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EMBO J. Aug 1, 2012; 31(15): 3282–3296.
Published online Jul 13, 2012. doi:  10.1038/emboj.2012.189
PMCID: PMC3411083

BiP-mediated closing of the Sec61 channel limits Ca2+ leakage from the ER

Abstract

In mammalian cells, signal peptide-dependent protein transport into the endoplasmic reticulum (ER) is mediated by a dynamic protein-conducting channel, the Sec61 complex. Previous work has characterized the Sec61 channel as a potential ER Ca2+ leak channel and identified calmodulin as limiting Ca2+ leakage in a Ca2+-dependent manner by binding to an IQ motif in the cytosolic aminoterminus of Sec61α. Here, we manipulated the concentration of the ER lumenal chaperone BiP in cells in different ways and used live cell Ca2+ imaging to monitor the effects of reduced levels of BiP on ER Ca2+ leakage. Regardless of how the BiP concentration was lowered, the absence of available BiP led to increased Ca2+ leakage via the Sec61 complex. When we replaced wild-type Sec61α with mutant Sec61αY344H in the same model cell, however, Ca2+ leakage from the ER increased and was no longer affected by manipulation of the BiP concentration. Thus, BiP limits ER Ca2+ leakage through the Sec61 complex by binding to the ER lumenal loop 7 of Sec61α in the vicinity of tyrosine 344.

Keywords: BiP, calcium homeostasis, diabetes mutation, endoplasmic reticulum, ER calcium leakage, Sec61 complex gating

Introduction

In mammalian cells, the endoplasmic reticulum (ER) represents a major storage compartment for calcium ions (Ca2+) as well as the major site of synthesis of soluble and membrane proteins of various cell organelles (Blobel and Dobberstein, 1975). The latter function involves an aqueous polypeptide-conducting pore in the ER membrane that is large enough to accommodate a polypeptide chain in transit. In contrast, the function as reservoir for receptor-controlled Ca2+ release requires the ER membrane to be more or less impermeable to Ca2+. Otherwise, the Ca2+ gradient between ER lumen and cytosol could not be maintained and Ca2+ could not excert its central role as a second messenger in cellular signalling (Crowley et al, 1994; Berridge, 2002; Rizzuto and Pozzan, 2006). However, the Ca2+ impermeability of the ER membrane is not absolute (Camello et al, 2002). It is one of the functions of the sarcoplasmic ER calcium ATPase (SERCA) to counteract the so-called passive Ca2+ efflux (also termed, Ca2+ leakage) from the ER in order to maintain the Ca2+ gradient (Wuytack et al, 2002).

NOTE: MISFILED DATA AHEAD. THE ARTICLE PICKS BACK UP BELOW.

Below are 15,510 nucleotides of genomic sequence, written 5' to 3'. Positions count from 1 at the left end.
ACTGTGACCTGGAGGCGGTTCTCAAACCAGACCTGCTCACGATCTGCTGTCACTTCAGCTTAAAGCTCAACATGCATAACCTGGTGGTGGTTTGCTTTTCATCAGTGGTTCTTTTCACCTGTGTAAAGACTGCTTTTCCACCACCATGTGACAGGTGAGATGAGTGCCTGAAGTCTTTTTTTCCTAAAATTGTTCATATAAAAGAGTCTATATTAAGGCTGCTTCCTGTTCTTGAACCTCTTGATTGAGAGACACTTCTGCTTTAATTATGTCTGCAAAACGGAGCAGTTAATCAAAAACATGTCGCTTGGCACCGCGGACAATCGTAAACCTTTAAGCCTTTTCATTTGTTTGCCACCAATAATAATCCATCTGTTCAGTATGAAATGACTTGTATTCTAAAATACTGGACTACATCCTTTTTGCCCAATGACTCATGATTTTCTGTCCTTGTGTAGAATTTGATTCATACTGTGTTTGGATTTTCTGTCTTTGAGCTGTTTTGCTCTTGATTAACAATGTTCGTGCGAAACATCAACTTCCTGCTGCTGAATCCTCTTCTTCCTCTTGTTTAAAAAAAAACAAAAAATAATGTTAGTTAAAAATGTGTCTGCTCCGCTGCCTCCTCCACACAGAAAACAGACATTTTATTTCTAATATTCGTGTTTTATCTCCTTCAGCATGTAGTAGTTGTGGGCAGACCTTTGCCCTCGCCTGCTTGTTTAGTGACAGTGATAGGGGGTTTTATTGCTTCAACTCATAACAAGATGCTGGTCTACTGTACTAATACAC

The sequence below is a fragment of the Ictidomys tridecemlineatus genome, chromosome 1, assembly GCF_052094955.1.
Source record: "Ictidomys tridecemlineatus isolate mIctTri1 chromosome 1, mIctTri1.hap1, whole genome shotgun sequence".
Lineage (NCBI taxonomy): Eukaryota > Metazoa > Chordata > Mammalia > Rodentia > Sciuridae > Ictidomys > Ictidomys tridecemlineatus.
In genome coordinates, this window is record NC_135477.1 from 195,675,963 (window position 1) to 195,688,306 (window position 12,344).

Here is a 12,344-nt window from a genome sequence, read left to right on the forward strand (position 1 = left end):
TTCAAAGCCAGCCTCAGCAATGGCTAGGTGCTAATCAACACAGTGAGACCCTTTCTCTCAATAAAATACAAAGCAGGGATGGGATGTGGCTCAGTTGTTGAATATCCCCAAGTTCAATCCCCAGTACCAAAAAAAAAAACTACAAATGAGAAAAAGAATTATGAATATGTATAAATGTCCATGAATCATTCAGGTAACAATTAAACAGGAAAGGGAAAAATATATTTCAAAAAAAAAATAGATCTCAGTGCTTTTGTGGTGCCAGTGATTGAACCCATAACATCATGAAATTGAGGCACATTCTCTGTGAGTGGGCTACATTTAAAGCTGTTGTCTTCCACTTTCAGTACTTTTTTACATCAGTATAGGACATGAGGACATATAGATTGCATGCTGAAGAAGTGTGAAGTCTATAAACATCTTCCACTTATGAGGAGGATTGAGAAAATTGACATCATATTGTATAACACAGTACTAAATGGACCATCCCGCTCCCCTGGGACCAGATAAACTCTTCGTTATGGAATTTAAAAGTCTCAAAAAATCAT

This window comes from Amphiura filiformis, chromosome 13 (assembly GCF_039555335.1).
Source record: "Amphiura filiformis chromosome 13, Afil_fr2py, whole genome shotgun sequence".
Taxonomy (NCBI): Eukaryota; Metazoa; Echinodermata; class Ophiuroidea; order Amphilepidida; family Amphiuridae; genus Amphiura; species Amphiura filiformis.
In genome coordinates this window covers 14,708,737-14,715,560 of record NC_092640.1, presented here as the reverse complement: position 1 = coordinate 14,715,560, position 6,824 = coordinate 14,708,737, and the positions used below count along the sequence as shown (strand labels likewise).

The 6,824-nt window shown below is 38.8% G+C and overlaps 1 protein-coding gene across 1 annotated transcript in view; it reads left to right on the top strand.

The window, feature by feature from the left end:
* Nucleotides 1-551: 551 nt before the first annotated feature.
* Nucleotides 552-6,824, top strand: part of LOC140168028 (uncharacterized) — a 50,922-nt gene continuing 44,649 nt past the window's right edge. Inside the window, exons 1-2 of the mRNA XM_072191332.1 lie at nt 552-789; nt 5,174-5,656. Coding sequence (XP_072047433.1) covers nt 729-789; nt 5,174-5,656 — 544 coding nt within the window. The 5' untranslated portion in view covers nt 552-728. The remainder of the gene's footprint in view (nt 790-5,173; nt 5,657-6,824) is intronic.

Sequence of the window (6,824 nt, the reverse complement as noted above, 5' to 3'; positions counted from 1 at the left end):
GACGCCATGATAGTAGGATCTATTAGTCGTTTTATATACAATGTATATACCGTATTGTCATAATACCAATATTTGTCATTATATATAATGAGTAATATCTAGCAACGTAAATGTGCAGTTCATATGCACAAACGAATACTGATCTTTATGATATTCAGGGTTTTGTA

Many proteins of the ER, ER-Golgi intermediate compartment (ERGIC), Golgi, endosomes, lysosomes, plasma membrane, nucleus, peroxisomes, and the extracellular space are integrated into the ER membrane or transported to the ER lumen by a protein translocase with the heterotrimeric Sec61 complex acting as a dynamic polypeptide-conducting channel (Görlich and Rapoport, 1993; Hartmann et al, 1994). Pore diameters of the Sec61 channel have been found to range from 9–15 Å for the closed to 40–60 Å for the open mammalian Sec61 complex (Hamman et al, 1997; Wirth et al, 2003). After completion of protein translocation, that is, when the Sec61 complex is still ribosome bound but free of a translocating polypeptide chain, or in the ribosome-free state, the Sec61 complex can transiently allow Ca2+ flux (Flourakis et al, 2006; Erdmann et al, 2011; Lang et al, 2011a). Therefore, gating of the Sec61 channel is tightly regulated. Signal sequences of precursor polypeptides destined for the ER contribute to Sec61 channel gating, that is, to opening of the Sec61 complex for partial or full passage of a precursor polypeptide (Kim et al, 2002). Furthermore, ER lumenal BiP and cytosolic Ca2+–calmodulin (CaM) facilitate Sec61 channel gating from the open to the closed state. According to in-vitro experiments, BiP can play a role in opening the Sec61 complex for polypeptide passage together with its nucleotide exchange factor Grp170 (Dierks et al, 1996) and is involved in Sec61 channel closure before and early in translocation together with a hitherto unidentified Hsp40-type co-chaperone (Hamman et al, 1998; Alder et al, 2005). Ca2+–CaM binds to an IQ motif present in the cytosolic aminoterminus of the α-subunit of the heterotrimeric Sec61 complex and limits Ca2+ leakage from the ER by closing the Sec61 channel in a Ca2+-dependent manner. Because the ER is not a major Ca2+ storage organelle in lower eukaryotes, such as yeast, the latter two gating mechanisms may not be relevant to all eukaryotes (Harsman et al, 2011).